• 3 Hide
    Anonymous , August 11, 2009 9:20 AM
    1000 microseconds = 1 milisecond
    The access time is between 110 mircoseconds and 360 microseconds, so between 0.11 ms and 0.36 ms
  • 4 Hide
    dirtmountain , August 11, 2009 9:29 AM
    Since Schmid and Roos refuse to post any retail prices for anything, the LSI’s MegaRAID SAS9260-8i is $600.
    http://www.wwpi.com/storage/storage/7415-lsi-debuts-next-generation-6-gbs-sas-raid-controller-cards-
  • -2 Hide
    cangelini , August 11, 2009 9:40 AM
    adrianbalan1000 microseconds = 1 milisecondThe access time is between 110 mircoseconds and 360 microseconds, so between 0.11 ms and 0.36 ms


    Corrected on page 10. Thanks Adrian.
  • 2 Hide
    Anonymous , August 11, 2009 11:06 AM
    Good article but really strange choice of hardware. Surely the people who want these results are people looking to use SSD's in servers as well as the very small enthusiast community?
    In which case why havent Nvidia based server boards for Opterons or Intel based servers been submitted?
    Also raid 0 is great for a theory but realistically raid 10 is the most used raid solution, especially with solid state drives. It would have been good to have an update with this configuration.
    Hope you do a follow up article.
  • -1 Hide
    MartenKL , August 11, 2009 11:07 AM
    All of a sudden "Intel seems to have optimized its ICH10R for RAID 1+0"
    On page "Benchmark Results: I/O Performance"
    Nowhere else do I see any mention of 1+0 benchmarks nor any graphs.

    Does Nvidia and AMD solutions mean you have to have a working OS installed first? The descripcion of the raid setup tools is a bit unclear.

    To me the conclusion should be don't spend $600 on a new bottleneck for your raid performance. Who cares about degraded performance? No one in their right mind keeps a system running on degraded performance as you use your raid to secure important data you are not willing to risk it being destroyed by a second drive failure.

    Also too little focus is spent on the processor difference. Todays multicore cpus lend them self very well to these integrated solutions and processor overhead is almost a non-issue. Lastly, is it possible intel has some advantage as the SSDs are intel? $600 for LSI's card with the not included battery backup option as the only selling point, is better invested in a UPS for the entire system.
  • -1 Hide
    Anonymous , August 11, 2009 11:43 AM
    there is a big oops in the charts on the i/o section
    amd sb750 raid5 is exactly the same as intels ich 10r raid0 in every chart
  • -1 Hide
    qwertymac93 , August 11, 2009 11:46 AM
    um, you put one too many zeros on one of the access time charts. amd sb750 is listed as 600, i think it should be 60...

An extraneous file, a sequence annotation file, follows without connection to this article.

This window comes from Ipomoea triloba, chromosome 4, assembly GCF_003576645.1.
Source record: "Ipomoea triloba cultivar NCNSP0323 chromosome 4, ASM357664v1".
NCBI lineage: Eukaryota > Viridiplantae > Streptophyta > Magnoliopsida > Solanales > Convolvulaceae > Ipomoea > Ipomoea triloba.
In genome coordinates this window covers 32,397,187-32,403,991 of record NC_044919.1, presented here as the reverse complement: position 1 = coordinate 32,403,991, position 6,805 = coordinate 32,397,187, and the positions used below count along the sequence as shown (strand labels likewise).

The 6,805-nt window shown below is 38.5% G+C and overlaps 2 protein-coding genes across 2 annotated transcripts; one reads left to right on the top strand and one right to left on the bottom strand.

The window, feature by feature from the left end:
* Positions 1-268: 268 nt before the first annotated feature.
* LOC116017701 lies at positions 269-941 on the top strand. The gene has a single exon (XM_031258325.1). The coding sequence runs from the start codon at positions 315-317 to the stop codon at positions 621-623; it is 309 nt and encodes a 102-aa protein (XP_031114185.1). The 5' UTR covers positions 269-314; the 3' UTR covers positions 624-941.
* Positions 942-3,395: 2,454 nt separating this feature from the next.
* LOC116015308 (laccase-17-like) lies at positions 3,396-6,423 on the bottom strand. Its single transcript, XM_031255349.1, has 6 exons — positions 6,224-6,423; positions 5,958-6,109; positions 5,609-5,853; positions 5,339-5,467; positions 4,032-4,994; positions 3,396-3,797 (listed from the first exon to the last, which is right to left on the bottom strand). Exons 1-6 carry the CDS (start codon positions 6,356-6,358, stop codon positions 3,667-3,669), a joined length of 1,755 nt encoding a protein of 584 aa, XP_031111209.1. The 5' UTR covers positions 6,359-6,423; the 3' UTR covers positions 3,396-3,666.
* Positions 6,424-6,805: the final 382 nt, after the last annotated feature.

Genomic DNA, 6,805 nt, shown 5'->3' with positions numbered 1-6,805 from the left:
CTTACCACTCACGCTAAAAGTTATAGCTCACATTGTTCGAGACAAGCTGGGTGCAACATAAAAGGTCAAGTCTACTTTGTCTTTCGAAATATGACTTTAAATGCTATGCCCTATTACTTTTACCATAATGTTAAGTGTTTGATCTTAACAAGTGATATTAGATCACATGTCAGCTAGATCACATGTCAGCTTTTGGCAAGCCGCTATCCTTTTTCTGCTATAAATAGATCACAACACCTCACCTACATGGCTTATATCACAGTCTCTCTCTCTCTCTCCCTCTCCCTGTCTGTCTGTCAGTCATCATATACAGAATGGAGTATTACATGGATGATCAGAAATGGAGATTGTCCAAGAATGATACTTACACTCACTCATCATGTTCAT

• 0 Hide
    midnightgun , August 11, 2009 12:30 PM
    Should probably note that raid 5 is not supported on all 6 of the intel chipset ports (only the first 4).

    I'm still living with that error.
  • 0 Hide
    bk420 , August 11, 2009 12:53 PM
    I'm curious if the INTEL SSD are a case for the Intel chipset to have an advantage? I don't know, but they should have used another brand like Corsair or WD for this test. The LSI card I guess very expensive and out of reach for most home sever builds as are the Intel SSD's. It was a good article though seems like a lot of work! Good job TH!
  • -1 Hide
    Pei-chen , August 11, 2009 1:17 PM
    I moved from JMicron Raid on a Gigabyte board to an Intel ICH7R Asus board for the same reason Tom’s pointed out. My Raid 0 setup with two 7200.10 drives tops out around 120mb/sec read while the Intel let me have 140mb/sec. I have since replaced the 7200.10 with 7200.11 1.5TB and have 200mb/sec read speed from the Intel chipset. Equivalent offer from AMD and Nvidia 3 years ago couldn’t push more than 120mb/sec like the JMicron.
  • 1 Hide
    altoidman85 , August 11, 2009 2:44 PM
    "Please get that Gate.com pop-up ad window OUT OF MY FACE!!!!" I agree lonewarder. I have been reading toms for years now and frankly the ads are getting really annoying. I know they have to pay their bills too but how about keeping them less obtrusive.

    Good article tho. I was curious as to how ich10 stacked up against the offerings from amd and nvidia.
  • 3 Hide
    TidalWaveOne , August 11, 2009 3:08 PM
    lonewarderPlease get that Gate.com pop-up ad window OUT OF MY FACE!!!! Every damned article has that freaking thing immediately jumping down in my way from page two on and I'm sick of it. I'll be reading Fudzilla first if you keep this crap up.


    I don't see it... use Firefox with AdBlock add-on.
  • -1 Hide
    nemi_PC , August 11, 2009 3:47 PM
    would have been great to see what a Windows software managed raid 5 performance is like on any of the platforms as a reference point.